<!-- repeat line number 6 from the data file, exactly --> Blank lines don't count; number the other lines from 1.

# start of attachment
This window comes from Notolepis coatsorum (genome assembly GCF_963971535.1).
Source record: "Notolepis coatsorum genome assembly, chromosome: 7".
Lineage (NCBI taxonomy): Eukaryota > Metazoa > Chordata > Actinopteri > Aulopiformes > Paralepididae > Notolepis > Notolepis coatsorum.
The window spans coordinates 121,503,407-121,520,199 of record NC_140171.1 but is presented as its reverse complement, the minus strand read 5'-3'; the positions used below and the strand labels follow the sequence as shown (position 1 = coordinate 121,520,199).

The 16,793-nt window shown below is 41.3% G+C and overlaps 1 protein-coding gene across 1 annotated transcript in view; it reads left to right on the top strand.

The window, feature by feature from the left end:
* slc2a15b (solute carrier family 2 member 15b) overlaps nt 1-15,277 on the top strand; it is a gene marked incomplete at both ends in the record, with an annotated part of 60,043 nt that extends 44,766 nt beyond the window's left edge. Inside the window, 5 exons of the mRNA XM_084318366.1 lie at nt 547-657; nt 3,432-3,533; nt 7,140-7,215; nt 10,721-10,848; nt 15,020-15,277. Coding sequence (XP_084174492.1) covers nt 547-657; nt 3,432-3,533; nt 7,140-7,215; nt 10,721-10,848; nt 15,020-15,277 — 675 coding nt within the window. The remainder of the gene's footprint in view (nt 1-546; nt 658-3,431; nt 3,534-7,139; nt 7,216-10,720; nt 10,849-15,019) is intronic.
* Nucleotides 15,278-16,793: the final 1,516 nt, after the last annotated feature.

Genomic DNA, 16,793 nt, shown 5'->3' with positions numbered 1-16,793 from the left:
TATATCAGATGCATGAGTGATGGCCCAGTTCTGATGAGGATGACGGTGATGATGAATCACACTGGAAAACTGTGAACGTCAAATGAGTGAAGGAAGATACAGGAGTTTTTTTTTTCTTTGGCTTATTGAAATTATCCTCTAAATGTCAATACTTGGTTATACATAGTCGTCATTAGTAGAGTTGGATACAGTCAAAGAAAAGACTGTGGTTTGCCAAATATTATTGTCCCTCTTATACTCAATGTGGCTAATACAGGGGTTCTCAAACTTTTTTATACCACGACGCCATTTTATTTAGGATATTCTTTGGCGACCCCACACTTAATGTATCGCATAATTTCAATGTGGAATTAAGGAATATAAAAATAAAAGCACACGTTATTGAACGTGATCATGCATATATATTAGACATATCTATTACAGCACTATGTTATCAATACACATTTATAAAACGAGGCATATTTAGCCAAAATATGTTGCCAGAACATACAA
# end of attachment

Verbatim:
The window, feature by feature from the left end: